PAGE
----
• Hispanic Americans have nearly twice the risk of non-Hispanic whites.

Illustration of a nurse drawing blood from a woman's arm.
Screening for kidney disease includes simple blood and urine tests.

If you have diabetes or high blood pressure, or a close family member with kidney failure, you should get checked for kidney disease, especially if you're a member of one of the racial or ethnic groups at higher risk for CKD.


How can I find out if I have CKD?

Since early CKD has no symptoms, the only way to find out if you have it is through simple medical tests.

  • Blood pressure. High blood pressure can lead to kidney damage, and it can also be a sign that kidney damage has already occurred. If your blood pressure is high, you'll want to get it under control to make sure your kidneys remain healthy.

  • Blood. The glomerular filtration rate (GFR) measures how efficiently the kidneys are filtering waste from the blood. The new method of calculating GFR requires only a measurement of the creatinine (kree-AT-ih-nin) in a blood sample. Creatinine is a waste product in the blood created by the normal breakdown of muscle cells during activity. When kidneys are not working well, creatinine builds up in the blood.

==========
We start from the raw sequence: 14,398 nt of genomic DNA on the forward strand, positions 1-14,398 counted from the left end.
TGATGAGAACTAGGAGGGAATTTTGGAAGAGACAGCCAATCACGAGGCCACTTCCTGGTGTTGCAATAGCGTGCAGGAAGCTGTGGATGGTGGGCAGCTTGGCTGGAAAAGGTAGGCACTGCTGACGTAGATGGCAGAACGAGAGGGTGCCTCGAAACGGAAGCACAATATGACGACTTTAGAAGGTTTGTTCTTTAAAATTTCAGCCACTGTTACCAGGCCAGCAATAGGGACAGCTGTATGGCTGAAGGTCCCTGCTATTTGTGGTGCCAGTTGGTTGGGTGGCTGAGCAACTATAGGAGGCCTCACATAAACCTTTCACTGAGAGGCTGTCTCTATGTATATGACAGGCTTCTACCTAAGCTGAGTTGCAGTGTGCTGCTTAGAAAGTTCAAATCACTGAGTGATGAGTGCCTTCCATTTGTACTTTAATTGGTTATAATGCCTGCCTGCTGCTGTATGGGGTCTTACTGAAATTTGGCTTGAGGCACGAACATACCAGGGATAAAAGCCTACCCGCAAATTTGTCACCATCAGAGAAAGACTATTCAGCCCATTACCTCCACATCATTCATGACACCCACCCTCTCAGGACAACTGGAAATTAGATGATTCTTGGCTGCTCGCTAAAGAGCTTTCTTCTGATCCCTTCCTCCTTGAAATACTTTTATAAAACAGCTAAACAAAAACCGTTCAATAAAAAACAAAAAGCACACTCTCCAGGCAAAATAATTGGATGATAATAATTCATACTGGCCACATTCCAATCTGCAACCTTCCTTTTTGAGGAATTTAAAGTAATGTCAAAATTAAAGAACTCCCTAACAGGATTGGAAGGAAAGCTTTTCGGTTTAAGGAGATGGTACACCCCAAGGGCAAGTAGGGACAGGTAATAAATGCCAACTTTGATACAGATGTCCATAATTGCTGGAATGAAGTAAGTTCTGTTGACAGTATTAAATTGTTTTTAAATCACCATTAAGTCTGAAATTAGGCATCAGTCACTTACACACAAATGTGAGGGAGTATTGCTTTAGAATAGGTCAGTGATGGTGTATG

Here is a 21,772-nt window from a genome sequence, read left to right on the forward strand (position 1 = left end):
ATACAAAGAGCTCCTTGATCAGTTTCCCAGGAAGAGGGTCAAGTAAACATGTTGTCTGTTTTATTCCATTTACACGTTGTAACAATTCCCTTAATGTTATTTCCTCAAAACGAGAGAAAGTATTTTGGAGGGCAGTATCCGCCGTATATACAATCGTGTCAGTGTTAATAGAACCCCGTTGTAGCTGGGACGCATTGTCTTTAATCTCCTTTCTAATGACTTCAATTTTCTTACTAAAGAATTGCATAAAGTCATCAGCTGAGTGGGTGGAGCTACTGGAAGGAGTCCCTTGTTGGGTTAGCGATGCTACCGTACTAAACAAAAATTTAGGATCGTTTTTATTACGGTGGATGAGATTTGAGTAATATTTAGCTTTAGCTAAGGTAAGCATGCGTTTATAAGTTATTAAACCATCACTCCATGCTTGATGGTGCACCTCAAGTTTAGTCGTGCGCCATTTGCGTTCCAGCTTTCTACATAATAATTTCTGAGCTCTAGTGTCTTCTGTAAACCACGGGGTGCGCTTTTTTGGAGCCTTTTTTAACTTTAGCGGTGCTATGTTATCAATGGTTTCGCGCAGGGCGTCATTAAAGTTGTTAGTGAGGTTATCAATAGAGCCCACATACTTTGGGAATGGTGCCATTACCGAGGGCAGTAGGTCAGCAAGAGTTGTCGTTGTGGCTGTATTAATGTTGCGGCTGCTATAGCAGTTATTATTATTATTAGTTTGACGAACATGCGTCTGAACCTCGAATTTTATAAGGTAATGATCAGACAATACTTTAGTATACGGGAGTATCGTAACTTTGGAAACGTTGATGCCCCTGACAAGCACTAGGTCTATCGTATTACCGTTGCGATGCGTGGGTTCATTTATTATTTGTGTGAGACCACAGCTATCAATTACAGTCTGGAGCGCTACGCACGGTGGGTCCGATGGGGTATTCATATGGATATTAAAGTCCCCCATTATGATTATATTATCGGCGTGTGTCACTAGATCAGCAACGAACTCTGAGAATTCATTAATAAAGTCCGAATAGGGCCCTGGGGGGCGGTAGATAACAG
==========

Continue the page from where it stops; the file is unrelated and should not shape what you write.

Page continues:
• Urine. Measuring the amount of a protein called albumin in the urine can show a kidney problem. A large amount of protein in the urine is known as proteinuria and is a sign of kidney damage. Your doctor may test for protein using a dipstick in a sample of your urine taken in the doctor's office. The color of the dipstick indicates the level of protein.

    A test that can show smaller amounts of protein or albumin in the urine is called a microalbumin test and also uses a dipstick in the urine.

    Your doctor may also do a calculation of the protein-to-creatinine or albumin-to-creatinine ratio. Healthy kidneys move creatinine from the blood into the urine. A ratio greater than 30 milligrams of albumin per 1 gram of creatinine indicates that the kidneys are leaking helpful substances from the blood and failing to filter out harmful substances. This test should be used in people at high risk, especially those with diabetes.

    If your first laboratory test shows high levels of protein, another test should be done 1 to 2 weeks later. If the second test also shows high levels of protein, you have persistent protein in the urine (proteinuria) and should have additional tests to test your kidney function.

A 24-hour urine collection is no longer necessary. Small samples of urine and blood, which can easily be taken in the doctor's office, are all the new methods require.